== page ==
Limitations

Some limitations must be taken into account in the interpretation of results from this study. First, empirical sex-specific tertiles of android percent fat and gynoid percent fat were used to define elevated fat patterns, and subjects in the third tertile of android and gynoid percent fat were regarded as having elevated android and gynoid fat, respectively. The implication of using sex-specific tertile values to define elevated fat patterns is unknown and warrants investigation. Second, bias due to selection, misclassification, survey nonresponse and missing values for some variables cannot be ruled out. However, previous studies based on data from National Health and Nutrition Examination Surveys have shown little bias due to survey nonresponse.35 Third, as a cross-section study, directionality of the associations between dependent variables and the independent variables cannot be clearly established. Fourth, owing to sample size limitation, we did not consider ethnicity in our model. Ethnic differences and impact of race/ethnic differences in the association between regional fat accumulation and cardiometabolic risks are well known.36 Hence, one must be cognizant of limits of generalizability of the results from this study to other groups and other countries, as well as the limitations of statistical modeling techniques that were used.

Conclusion

Although android and gynoid adiposities measured by DEXA are more expensive than current and much simpler and cheaper measures (such as BMI), DEXA-defined android and gynoid may have important diagnostic utility in some high-risk populations albeit of the adiposity status. Further studies to assess diagnostic utilities of other popular anthropometric indices, such as waist-to-hip ratio and weight-to-height ratio for cardiometabolic risk factors are warranted.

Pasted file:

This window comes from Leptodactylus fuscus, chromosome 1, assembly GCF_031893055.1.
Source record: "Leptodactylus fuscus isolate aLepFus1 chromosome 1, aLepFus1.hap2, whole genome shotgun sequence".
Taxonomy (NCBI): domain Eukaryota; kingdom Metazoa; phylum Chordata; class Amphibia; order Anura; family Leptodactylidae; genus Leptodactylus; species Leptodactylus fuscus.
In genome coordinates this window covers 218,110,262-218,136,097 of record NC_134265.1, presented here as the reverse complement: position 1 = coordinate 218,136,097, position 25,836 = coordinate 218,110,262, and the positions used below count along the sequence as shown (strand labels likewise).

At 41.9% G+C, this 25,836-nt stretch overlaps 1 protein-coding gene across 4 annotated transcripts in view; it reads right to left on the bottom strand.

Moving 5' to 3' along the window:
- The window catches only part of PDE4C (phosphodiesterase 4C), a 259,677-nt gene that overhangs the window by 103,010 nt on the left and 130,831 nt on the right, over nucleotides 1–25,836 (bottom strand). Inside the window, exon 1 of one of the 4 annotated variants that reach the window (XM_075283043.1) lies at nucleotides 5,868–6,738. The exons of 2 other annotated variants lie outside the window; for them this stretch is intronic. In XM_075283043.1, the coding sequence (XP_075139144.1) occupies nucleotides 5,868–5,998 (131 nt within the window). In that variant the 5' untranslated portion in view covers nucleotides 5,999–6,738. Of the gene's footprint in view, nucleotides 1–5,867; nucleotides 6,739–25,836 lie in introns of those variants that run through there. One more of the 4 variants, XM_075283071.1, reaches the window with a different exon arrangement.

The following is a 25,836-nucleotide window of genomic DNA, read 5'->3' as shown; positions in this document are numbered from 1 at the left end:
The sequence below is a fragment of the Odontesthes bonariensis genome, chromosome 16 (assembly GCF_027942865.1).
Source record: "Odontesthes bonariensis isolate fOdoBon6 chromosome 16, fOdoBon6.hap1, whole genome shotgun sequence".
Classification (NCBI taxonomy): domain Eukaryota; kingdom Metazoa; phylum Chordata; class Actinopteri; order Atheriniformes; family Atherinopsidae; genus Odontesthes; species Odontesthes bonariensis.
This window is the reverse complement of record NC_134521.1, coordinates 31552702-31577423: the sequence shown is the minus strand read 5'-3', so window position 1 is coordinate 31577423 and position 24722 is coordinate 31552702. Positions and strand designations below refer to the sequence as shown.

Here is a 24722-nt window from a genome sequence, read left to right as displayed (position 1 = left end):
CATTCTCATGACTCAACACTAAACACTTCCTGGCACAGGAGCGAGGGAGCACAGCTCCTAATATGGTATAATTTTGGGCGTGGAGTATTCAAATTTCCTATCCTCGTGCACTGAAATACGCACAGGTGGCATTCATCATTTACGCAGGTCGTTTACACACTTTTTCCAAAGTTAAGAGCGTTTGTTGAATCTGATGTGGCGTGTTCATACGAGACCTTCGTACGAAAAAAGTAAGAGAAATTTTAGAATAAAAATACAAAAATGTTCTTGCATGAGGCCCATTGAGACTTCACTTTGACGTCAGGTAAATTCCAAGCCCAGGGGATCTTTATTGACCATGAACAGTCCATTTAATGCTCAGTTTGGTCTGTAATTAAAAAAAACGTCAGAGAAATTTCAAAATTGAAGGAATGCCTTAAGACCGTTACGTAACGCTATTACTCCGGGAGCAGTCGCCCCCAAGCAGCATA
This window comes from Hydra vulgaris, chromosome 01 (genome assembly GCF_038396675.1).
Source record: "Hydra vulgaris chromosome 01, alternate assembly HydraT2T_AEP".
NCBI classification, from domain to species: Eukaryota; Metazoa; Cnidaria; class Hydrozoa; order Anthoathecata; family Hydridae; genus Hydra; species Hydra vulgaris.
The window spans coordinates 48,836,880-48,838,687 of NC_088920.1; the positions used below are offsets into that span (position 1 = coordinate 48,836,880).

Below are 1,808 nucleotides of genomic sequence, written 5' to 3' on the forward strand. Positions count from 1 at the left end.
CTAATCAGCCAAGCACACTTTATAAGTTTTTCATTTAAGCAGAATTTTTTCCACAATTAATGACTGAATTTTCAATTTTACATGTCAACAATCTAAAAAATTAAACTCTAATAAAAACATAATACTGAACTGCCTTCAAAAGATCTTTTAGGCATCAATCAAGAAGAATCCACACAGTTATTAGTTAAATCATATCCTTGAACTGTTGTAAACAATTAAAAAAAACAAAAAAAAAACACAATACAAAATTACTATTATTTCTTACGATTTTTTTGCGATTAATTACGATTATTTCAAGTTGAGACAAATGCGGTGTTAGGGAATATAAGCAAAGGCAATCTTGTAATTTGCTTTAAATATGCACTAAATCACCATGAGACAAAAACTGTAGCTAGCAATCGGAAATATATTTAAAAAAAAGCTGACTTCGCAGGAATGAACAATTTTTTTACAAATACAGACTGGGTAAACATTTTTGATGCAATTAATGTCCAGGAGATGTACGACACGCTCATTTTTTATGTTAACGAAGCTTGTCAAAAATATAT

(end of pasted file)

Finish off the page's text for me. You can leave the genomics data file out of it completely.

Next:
The results from this study suggesting a much higher association of commingling of android and gynoid adiposities with cardiometabolic risk factors than the independent effects of android and gynoid percent fat in normal weight individuals may have public health relevance. Both android and gynoid fat accumulations should be considered in developing public health strategies for reducing cardiometabolic disease risk in normal weight subjects. Normal weight subjects who present with joint occurrence of android and gynoid adiposities should be advised of the associated health risks such as cardiovascular disease and metabolic syndrome.

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Acknowledgements

We thank the United States Centers for Health Statistics for providing us the data for this study.

Author Contributions

ISO and RL conceived the study. ISO analyzed data and prepared the manuscript. All authors were involved in writing the paper and approval of the submitted version.

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Affiliations

  1. Division of Epidemiology & Biostatistics, School of Public Health, Georgia State University, Atlanta, GA, USA

    • I S Okosun
  2. Department of Family Medicine, Medical Center of Central Georgia and Mercer University School of Medicine, Macon, GA, USA

    • J P Seale
  3. Division of Health Management & Policy, School of Public Health, Georgia State University, Atlanta, GA, USA

    • R Lyn

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Competing interests

The authors declare no conflict of interest.

Corresponding author

Correspondence to I S Okosun.

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https://doi.org/10.1038/nutd.2015.5